Sunday, November 17, 2019

age 110 immune system

Dear Professor Kaufman,

Flu, colds, pneumonia are big danger to elderly.
Immune system important for survival.
Must be balanced, not too weak or too strong.
Weak immune system allows germs to cause diseases, cancer to flourish,….
Too active causes autoimmune disease, inflammation,….

Diet is very important, probiotics feed the gut microbiome, big part of the immune system.
Eat fermented foods, probiotics, "live cultures" the foundation of the immune system.
Yogurt important fermented food readily available, I have used yogurt since 1967
Too Good brand is 2% lactose.
Oikos triple zero is 0% lactose.
Plain Dannon is #1 world seller my most common.
Avoid additives of any sort in yogurt often poisoned with sugar, colors, chemicals from Communist China.
Plain the best.

Zinc is very important for immune system.
Zinc deficiency is common.
Oysters by far the best source of zinc.
Move to Texas or Florida and harvest fresh yourself or buy from store.
Walmart Polar Brand yellow can is from Korea, our ally and dependent.
Avoid any brand from Communist China.

Brazil nuts another good source of zinc.
Buy in shell raw, crack it yourself guaranteed fresh no additives.
You cannot eat too many nuts in the shell.
Nuts are very healthy.

Natto a very healthy fermented soy food, find in Asian Grocery stores refrigerated "live" why Japanese the longest life people in the world.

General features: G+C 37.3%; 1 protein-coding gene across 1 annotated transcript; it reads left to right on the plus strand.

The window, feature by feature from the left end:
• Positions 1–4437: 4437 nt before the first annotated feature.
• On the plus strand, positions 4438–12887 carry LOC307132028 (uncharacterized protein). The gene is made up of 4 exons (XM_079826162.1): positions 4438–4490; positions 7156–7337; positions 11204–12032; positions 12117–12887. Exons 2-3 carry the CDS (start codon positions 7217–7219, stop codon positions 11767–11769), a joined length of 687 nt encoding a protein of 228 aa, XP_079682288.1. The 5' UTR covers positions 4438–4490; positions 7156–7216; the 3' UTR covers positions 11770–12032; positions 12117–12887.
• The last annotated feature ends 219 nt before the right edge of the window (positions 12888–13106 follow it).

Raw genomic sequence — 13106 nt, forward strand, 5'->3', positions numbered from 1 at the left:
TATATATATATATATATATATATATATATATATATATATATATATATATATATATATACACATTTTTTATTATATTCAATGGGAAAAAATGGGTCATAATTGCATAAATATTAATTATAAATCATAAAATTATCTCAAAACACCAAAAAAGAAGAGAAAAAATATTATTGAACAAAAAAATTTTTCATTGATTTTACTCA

Builds immune system and is the best source of Vitamin K by far.
Vitamin K takes calcium out of arteries where it is unhealthy
and deposits calcium in the bones where it is needed to prevent fractures.
Very important for older people.
Tastes strange but can get used to natto, stringy, bland but very healthy.

Protect vision:
Add pumpkin to hot coffee, and cinnamon, ginger, other spices.
Helps cut acid and improves taste.
Bright yellow pumpkin is important for eye health.

Eat 1 raw carrot with each meal for eye health.
Slice and add bright yellow French's mustard.
Can wrap in a slice of toast with mayonnaise.
Bright yellow and dark green good for eye health, and berries.

Fish oil important to neurological health and anti-inflammatory.
Canned fish the best source of fish oil, not from Communist China.
I insist on North America or Europe.

Put sesame seeds in hot coffee, let them soften and chew carefully.
Sesame oil goes with fish oil for neurological health and anti-inflammatory properties.

Learn to make real sauerkraut at home.
Another source of live cultures for immune system.

Also kefir milk you can brew at home maybe easier than sauerkraut.
Or buy in store.
But I prefer yogurt, more popular, common.

Immune system very important as flu season approaches.
Lots of hacking, coughs around here already.

https://www.livescience.com/supercentenarians-have-rare-immune-cell.html

The secret to living past 110 may be an increase in killer cells in the bloodstream.

New research finds that "supercentenarians," or people who make it to 110 years of age or older,

have higher-than-typical concentrations of a particularly rare type of T helper cell in their blood.